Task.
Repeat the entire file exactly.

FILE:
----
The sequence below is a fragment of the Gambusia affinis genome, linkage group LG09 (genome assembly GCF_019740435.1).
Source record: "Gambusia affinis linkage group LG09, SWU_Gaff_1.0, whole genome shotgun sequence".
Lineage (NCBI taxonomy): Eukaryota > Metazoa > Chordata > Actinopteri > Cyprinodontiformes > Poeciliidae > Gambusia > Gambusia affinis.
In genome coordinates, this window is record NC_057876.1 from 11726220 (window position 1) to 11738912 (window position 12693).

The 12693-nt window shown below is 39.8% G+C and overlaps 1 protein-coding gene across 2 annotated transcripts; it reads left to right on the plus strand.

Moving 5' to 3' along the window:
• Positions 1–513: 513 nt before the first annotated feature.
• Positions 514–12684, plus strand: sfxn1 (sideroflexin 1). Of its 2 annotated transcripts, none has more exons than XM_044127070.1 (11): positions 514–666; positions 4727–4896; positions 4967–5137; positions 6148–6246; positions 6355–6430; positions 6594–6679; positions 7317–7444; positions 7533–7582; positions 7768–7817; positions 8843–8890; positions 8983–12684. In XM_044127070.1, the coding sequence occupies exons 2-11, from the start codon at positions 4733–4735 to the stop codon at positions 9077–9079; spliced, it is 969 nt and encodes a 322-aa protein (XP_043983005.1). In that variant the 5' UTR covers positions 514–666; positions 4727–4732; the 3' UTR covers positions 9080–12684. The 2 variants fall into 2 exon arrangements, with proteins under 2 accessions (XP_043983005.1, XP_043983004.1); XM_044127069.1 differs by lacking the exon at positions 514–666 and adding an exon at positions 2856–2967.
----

The sequence below is a fragment of the Gambusia affinis genome, linkage group LG09 (genome assembly GCF_019740435.1).
Source record: "Gambusia affinis linkage group LG09, SWU_Gaff_1.0, whole genome shotgun sequence".
Lineage (NCBI taxonomy): Eukaryota > Metazoa > Chordata > Actinopteri > Cyprinodontiformes > Poeciliidae > Gambusia > Gambusia affinis.
In genome coordinates, this window is record NC_057876.1 from 11726220 (window position 1) to 11738912 (window position 12693).

The 12693-nt window shown below is 39.8% G+C and overlaps 1 protein-coding gene across 2 annotated transcripts; it reads left to right on the plus strand.

Moving 5' to 3' along the window:
• Positions 1–513: 513 nt before the first annotated feature.
• Positions 514–12684, plus strand: sfxn1 (sideroflexin 1). Of its 2 annotated transcripts, none has more exons than XM_044127070.1 (11): positions 514–666; positions 4727–4896; positions 4967–5137; positions 6148–6246; positions 6355–6430; positions 6594–6679; positions 7317–7444; positions 7533–7582; positions 7768–7817; positions 8843–8890; positions 8983–12684. In XM_044127070.1, the coding sequence occupies exons 2-11, from the start codon at positions 4733–4735 to the stop codon at positions 9077–9079; spliced, it is 969 nt and encodes a 322-aa protein (XP_043983005.1). In that variant the 5' UTR covers positions 514–666; positions 4727–4732; the 3' UTR covers positions 9080–12684. The 2 variants fall into 2 exon arrangements, with proteins under 2 accessions (XP_043983005.1, XP_043983004.1); XM_044127069.1 differs by lacking the exon at positions 514–666 and adding an exon at positions 2856–2967.